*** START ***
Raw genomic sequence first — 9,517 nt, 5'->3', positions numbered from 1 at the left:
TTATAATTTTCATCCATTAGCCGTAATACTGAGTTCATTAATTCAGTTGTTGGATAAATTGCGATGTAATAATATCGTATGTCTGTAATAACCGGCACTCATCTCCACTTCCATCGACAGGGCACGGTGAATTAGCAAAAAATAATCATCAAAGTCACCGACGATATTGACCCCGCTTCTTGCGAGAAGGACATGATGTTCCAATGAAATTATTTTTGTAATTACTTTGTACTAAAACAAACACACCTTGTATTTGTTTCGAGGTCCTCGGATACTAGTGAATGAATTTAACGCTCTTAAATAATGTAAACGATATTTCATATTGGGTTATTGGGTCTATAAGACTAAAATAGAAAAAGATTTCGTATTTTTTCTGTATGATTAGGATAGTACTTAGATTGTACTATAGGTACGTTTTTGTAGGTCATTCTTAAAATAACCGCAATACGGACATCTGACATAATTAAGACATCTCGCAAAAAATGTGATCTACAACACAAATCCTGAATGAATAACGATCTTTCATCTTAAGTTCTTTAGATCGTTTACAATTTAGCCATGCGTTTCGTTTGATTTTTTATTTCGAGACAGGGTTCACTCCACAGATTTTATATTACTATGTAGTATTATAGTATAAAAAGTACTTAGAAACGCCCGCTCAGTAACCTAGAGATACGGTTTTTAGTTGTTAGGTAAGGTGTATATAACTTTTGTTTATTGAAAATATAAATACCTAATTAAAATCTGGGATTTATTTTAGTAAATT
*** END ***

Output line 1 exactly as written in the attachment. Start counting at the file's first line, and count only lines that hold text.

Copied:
Raw genomic sequence first — 9,517 nt, 5'->3', positions numbered from 1 at the left: